Beginning in his 1901 Annual Report, Solberg would annually advocate for a new copyright law.  The ball began rolling in the Senate Committee on Patents, which requested that a commission be formed to study the copyright laws in January of 1905, after which the Librarian delegated to Solberg to plan a series of conferences to meet with copyright industry representatives in the Spring of 1905 to the Spring of 1906.  Transcripts of these conferences were created and were much later compiled as part of the printed Legislative History of the 1909 Copyright Act, currently available on Heinonline.  By this time, Solberg was also deep into a period of study of the copyright laws that would leave him the undisputed master of them.  His first major work was a study of every copyright enactment in the United States up to 1900, published that same year.  In February of 1905 he followed that with his study Copyright in Congress: 1789-1904, which chronicles every action regarding copyright in Congress, including failed bills and long-forgotten petitions and memorials.  By the time the revision process began, Solberg had quite literally read every proposed copyright law in this Country’s history.

Following the Spring 1905 conference, Solberg and his small staff at the Copyright Office began the project of drafting a copyright bill out of the suggestions and comments made.  By the Spring of 1906 a bill was ready, and was published along with comparisons to the current statute.  The bill was introduced in May of 1906, and underwent extensive revision – with Solberg in consultation every step of the way.2  The Librarian was also involved in the discussion as the bill moved forward, but the Copyright Office had become the experts on copyright law.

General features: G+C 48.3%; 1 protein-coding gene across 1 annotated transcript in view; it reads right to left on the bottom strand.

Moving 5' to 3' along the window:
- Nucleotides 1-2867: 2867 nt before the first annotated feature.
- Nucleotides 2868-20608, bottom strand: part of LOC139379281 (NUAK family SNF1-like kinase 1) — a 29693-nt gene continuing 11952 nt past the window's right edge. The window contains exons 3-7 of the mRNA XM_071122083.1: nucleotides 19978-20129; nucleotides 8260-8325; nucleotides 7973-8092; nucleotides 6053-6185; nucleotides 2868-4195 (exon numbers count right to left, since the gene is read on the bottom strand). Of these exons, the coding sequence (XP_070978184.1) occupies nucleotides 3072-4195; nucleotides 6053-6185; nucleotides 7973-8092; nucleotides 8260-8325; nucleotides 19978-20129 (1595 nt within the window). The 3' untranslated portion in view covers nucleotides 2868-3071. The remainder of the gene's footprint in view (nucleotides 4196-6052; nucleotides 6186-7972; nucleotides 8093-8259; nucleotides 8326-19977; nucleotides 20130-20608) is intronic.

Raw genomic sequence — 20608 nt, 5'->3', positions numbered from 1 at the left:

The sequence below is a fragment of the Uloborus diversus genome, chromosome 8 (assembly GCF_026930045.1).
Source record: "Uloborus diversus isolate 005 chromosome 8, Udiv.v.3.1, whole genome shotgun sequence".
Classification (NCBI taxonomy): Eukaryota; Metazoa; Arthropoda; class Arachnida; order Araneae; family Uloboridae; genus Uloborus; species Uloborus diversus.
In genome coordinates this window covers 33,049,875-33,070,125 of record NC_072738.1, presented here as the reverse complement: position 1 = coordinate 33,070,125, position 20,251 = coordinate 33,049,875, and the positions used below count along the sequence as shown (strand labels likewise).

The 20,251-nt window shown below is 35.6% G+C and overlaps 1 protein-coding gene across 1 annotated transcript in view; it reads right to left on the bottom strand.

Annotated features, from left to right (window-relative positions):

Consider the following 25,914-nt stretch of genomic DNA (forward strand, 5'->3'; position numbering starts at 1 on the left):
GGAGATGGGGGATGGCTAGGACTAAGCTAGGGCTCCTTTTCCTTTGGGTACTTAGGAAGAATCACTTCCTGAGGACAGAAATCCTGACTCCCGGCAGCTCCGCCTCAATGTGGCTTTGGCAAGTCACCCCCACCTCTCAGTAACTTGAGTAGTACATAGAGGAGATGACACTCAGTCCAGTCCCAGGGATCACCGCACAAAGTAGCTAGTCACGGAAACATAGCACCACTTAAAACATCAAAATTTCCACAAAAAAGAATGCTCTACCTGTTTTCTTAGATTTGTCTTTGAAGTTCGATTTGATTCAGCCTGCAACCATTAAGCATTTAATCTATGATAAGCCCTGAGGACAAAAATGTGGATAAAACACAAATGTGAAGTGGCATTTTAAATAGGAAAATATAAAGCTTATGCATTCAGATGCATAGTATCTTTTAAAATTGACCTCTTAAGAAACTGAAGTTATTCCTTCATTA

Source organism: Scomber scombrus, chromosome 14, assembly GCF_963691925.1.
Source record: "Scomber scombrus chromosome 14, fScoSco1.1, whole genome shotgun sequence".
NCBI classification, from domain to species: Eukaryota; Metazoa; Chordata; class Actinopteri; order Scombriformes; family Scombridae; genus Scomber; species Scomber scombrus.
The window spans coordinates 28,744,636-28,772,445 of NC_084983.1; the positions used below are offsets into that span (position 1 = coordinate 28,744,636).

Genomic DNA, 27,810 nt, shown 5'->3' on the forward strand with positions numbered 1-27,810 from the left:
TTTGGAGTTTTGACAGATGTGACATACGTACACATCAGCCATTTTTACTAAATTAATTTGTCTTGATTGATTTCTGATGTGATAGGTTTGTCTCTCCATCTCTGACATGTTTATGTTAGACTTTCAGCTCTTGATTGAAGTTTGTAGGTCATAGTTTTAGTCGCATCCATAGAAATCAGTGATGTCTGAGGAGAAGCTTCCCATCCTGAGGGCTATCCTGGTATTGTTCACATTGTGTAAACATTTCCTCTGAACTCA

Thorvald Solberg’s letter to the Librarian of Congress requesting leave so he could draft what would become the 1909 Copyright Act

As mentioned, Solberg would stay in office until 1930, serving alongside the Librarian he had helped appoint all along.  Even after his retirement the Copyright Office maintained its position as the governmental experts on copyright, and further existed as a largely independent agency ingrown into the Library of Congress, left alone by Librarians who had other priorities – and who also were not prepared to bring the requisite subject-matter expertise in copyright to bear.

 

 

  1. In addition, Spofford had also been alarmingly lax in his handling of funds deposited by repeat copyright registrants
  2. Many bills were introduced during this period, but they were mostly revisions of proposed revisions of the Solberg bill

Author: Zvi S. Rosen

Lawyer and sometimes academic. I've written a fair deal about the evolution of intellectual property law into its present form, this blog is a way to share things that don't fit into a full-length article.